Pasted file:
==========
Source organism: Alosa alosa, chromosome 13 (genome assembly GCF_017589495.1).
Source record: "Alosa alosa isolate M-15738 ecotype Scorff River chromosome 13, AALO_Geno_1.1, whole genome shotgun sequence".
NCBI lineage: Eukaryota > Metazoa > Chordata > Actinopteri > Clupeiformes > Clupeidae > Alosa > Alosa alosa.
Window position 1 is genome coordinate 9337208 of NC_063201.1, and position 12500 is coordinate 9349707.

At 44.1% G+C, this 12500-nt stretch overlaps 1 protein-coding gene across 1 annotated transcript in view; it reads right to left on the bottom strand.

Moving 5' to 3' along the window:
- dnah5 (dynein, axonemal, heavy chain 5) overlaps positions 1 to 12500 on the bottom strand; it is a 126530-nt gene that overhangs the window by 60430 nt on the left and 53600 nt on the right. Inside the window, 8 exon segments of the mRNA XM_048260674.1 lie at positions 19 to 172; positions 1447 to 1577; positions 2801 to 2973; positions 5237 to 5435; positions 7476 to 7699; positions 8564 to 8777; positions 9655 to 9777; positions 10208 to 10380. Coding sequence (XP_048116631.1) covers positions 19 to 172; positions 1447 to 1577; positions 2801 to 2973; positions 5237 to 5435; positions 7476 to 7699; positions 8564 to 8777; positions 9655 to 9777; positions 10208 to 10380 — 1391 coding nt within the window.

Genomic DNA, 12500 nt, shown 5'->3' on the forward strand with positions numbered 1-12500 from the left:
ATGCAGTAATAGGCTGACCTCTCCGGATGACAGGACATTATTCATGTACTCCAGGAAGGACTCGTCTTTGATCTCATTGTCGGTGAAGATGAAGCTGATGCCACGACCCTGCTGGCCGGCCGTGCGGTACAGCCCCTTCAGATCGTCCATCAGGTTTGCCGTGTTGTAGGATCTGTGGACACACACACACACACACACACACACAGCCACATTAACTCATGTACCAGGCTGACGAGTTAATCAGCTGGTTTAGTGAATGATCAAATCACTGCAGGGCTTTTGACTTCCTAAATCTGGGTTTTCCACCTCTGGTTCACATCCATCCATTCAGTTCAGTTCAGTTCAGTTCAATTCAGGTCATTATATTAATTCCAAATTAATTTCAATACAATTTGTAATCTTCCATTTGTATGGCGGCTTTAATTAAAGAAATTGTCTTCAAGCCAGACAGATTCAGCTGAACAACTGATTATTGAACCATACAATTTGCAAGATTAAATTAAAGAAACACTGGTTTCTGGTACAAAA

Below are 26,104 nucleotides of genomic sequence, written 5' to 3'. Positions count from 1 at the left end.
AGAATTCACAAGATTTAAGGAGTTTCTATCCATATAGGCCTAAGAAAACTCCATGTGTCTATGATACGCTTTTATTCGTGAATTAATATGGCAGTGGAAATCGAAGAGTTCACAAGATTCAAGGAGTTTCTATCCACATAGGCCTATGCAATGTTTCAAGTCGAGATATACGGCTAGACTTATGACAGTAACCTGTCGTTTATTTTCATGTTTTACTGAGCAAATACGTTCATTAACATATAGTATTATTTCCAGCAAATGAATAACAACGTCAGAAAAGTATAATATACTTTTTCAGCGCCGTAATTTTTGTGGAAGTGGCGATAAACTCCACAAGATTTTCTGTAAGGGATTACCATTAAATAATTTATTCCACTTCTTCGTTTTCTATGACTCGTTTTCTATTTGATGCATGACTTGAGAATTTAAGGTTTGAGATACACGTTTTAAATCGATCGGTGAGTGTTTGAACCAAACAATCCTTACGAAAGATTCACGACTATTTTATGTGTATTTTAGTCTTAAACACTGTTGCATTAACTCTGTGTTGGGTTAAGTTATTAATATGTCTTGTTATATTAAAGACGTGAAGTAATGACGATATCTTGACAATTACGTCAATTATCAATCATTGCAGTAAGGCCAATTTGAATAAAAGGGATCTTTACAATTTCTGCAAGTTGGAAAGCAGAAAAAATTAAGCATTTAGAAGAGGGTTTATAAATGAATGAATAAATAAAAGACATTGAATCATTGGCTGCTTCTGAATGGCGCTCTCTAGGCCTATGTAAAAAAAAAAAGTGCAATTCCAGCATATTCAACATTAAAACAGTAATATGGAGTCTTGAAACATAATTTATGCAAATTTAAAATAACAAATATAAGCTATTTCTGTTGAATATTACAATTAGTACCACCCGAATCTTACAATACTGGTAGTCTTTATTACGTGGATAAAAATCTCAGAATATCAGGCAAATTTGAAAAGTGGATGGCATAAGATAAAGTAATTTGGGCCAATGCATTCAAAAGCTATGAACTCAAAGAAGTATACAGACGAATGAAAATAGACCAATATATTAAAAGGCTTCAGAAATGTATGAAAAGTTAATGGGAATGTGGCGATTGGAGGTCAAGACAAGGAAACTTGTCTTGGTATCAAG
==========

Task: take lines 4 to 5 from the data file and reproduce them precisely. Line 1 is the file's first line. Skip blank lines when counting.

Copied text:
Window position 1 is genome coordinate 9337208 of NC_063201.1, and position 12500 is coordinate 9349707.

At 44.1% G+C, this 12500-nt stretch overlaps 1 protein-coding gene across 1 annotated transcript in view; it reads right to left on the bottom strand.